The opinion of the court was delivered by: JOHN KEENAN, Senior District Judge
MEMORANDUM OPINION and ORDER
On March 9, 2004, defendant pleaded guilty to the one-count
indictment which charged her with conspiracy to distribute and
possess with intent to distribute one kilogram and more of heroin
(18 U.S.C. §§ 812, 841 (a) (1), 841 (b) (1) (A) and 846). The
Probation Department has submitted a detailed Presentence Report
concluding that the defendant should be sentenced at an offense
level 34, Criminal History Category I, creating a range of from
151 to 188 months. This report and conclusion satisfies neither
The defense contends:
(1) That I should adjourn the sentence because of
Blakely v. Washington, 124 S.Ct. 2531 (2004),
and wait for the Supreme Court to decide United States
v. Booker and United States v. Fanfan;
(2) That the defendant should not be found to be a
manager or supervisor of the conspiracy (U.S.S.G.
(3) That the defendant is eligible for "safety valve"
treatment (§ 5C1.2 of the U.S.S.G.); and (4) That the defendant is entitled to a downward
departure because of "extraordinary family
circumstances" (§ 5H1.6 of the U.S.S.G.).
The Government also disagrees with the Probation Report and
wants the defendant to be sentenced at a level 37 with a
guideline range of 210 to 262 months, thereby denying a
three-level reduction for acceptance of responsibility.
As to the application to adjourn the sentence, the motion is
denied. United States v. Mincey, 380 F.3d 102 (2d Cir. 2004).
It was pointed out at the Fatico hearing on December 22, 2004
that it was the Court's intention to proceed with the sentence at
this time. Delaying sentences because of Blakely v. Washington,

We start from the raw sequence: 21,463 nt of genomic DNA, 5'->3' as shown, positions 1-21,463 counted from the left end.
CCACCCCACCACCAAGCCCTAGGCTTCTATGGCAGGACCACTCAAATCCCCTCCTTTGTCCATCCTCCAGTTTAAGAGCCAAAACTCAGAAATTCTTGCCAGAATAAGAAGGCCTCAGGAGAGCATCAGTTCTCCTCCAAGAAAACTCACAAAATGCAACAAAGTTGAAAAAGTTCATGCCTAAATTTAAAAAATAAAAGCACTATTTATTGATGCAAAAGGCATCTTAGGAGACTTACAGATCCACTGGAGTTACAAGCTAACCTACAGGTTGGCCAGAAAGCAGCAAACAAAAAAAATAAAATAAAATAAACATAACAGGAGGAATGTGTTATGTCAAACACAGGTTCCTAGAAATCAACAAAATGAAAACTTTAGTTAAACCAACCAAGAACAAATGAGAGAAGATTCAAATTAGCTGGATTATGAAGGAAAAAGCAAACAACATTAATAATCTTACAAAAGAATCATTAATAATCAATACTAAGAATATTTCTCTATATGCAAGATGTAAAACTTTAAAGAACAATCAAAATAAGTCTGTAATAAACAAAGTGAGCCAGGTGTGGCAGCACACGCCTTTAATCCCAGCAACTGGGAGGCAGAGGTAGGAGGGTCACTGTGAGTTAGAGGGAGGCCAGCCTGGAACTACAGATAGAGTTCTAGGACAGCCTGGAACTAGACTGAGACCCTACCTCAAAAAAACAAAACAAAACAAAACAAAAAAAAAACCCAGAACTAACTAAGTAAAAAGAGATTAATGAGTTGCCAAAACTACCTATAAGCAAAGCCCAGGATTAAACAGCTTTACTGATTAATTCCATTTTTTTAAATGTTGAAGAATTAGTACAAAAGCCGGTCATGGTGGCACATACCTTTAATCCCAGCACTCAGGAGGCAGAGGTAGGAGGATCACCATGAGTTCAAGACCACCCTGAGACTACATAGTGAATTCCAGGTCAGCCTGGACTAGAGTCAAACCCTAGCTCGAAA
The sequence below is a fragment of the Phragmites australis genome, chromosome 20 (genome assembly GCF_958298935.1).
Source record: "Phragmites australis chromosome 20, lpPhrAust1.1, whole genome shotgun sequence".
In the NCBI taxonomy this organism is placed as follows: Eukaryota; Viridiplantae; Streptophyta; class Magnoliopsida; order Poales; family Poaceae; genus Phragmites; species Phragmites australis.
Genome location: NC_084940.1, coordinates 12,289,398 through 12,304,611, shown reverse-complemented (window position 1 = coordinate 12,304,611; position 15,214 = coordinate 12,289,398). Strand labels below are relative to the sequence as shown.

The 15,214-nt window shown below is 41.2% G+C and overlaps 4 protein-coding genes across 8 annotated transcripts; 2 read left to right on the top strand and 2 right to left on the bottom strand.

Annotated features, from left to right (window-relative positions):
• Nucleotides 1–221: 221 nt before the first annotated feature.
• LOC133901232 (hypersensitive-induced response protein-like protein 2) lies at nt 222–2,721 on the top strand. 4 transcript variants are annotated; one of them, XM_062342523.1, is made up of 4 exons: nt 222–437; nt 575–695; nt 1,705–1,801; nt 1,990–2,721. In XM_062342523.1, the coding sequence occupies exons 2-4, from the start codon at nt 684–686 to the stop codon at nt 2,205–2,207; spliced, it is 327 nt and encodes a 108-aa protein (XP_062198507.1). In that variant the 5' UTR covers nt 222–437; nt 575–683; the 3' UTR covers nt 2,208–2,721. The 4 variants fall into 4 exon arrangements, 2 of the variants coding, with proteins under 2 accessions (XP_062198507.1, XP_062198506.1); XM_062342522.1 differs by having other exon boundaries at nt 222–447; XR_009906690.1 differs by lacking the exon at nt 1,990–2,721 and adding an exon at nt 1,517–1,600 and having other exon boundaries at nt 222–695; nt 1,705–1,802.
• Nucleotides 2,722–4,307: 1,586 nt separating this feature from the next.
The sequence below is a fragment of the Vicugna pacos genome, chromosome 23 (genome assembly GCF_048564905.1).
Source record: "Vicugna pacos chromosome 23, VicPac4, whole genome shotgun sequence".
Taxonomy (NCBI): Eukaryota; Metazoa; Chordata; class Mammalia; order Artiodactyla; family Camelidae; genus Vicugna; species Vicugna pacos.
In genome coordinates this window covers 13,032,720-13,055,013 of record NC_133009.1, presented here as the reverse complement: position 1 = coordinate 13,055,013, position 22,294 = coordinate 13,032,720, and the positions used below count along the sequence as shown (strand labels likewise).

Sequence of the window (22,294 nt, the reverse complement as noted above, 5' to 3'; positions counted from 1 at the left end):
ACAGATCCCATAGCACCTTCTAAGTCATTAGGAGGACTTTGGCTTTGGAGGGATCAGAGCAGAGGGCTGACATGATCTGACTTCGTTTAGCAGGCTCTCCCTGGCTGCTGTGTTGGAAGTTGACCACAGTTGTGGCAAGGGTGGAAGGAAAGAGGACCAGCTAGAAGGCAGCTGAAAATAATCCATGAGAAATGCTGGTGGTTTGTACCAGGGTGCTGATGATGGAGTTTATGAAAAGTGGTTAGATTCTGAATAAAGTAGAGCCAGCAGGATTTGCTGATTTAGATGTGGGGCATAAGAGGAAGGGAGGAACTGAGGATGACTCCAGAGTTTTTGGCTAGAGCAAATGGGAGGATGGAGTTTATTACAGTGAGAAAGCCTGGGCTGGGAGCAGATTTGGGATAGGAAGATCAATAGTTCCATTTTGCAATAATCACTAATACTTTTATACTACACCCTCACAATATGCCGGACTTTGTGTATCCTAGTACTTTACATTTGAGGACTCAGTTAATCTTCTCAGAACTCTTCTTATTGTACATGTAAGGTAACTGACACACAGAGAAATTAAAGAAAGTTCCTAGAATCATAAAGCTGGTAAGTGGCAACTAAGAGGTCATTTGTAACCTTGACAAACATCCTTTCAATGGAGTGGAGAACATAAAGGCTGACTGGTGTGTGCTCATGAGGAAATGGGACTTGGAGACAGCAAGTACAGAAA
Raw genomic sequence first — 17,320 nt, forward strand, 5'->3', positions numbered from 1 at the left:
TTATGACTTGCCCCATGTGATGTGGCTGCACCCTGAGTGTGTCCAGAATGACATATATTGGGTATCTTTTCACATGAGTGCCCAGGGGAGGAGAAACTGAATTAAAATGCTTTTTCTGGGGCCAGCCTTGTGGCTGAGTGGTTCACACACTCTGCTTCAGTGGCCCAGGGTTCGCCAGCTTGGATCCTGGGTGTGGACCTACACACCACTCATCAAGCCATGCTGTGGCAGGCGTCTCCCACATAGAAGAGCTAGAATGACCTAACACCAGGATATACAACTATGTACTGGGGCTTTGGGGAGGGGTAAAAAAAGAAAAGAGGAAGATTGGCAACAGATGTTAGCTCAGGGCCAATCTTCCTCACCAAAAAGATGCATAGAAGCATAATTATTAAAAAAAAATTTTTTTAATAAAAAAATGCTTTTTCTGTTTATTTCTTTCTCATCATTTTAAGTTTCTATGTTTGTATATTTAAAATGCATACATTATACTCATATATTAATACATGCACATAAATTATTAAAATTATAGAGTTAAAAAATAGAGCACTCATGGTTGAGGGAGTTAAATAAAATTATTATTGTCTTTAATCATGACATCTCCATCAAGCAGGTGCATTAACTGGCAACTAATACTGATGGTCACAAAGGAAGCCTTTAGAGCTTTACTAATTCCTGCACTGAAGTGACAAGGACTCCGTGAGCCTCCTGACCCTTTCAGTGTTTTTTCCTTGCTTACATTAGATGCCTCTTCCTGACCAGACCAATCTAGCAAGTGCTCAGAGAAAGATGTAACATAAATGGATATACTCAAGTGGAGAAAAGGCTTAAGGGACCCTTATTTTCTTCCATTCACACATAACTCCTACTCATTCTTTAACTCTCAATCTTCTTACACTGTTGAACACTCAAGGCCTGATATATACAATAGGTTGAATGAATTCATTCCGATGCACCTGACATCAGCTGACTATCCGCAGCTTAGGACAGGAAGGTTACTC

124 S.Ct 2531 (2004), and awaiting rulings in Booker and
Fanfan, would cause a tremendous backlog in the criminal
calendars of federal courts. (Tr. 6).*fn1
It is the Court's conclusion that the defendant does qualify as
a manager or supervisor under § 3.1.1 of the U.S.S.G. She did
exercise some control over other people involved in the criminal
activity. She recruited Edinson Largo-Hoyas, scheduled his trips
to Florida to pick-up drugs and provided his travel funds and
tickets, among other activity, which stamped her as a manager or
supervisor. A reading of the transcript of the December 22, 2004
hearing clearly discloses that the defendant gave Mr. Largo-Hoyas instructions and that she was responsible for the timing, route
and scheduling of his trips. (Tr. 22, 27, 28). The three-level
enhancement suggested by the Probation Department, at paragraph
25 of the Presentence Report, is entirely appropriate. Moreover,
in paragraph 25 of the Presentence Report, Probation correctly
decided that there were some six participants in the conspiracy
and the defendant interposed no objection to this latter finding.
The defendant is not eligible for "safety valve" treatment
under § 5C1.2 of the U.S.S.G. She fails to satisfy two of the
five criteria required for such treatment. As pointed-out above,
she was a manager and supervisor in the criminal activity here
and the criminal enterprise in which she was involved was a
continuing one. At one "safety valve" proffer, the defendant
indicated "that she was involved in seven drug deliveries from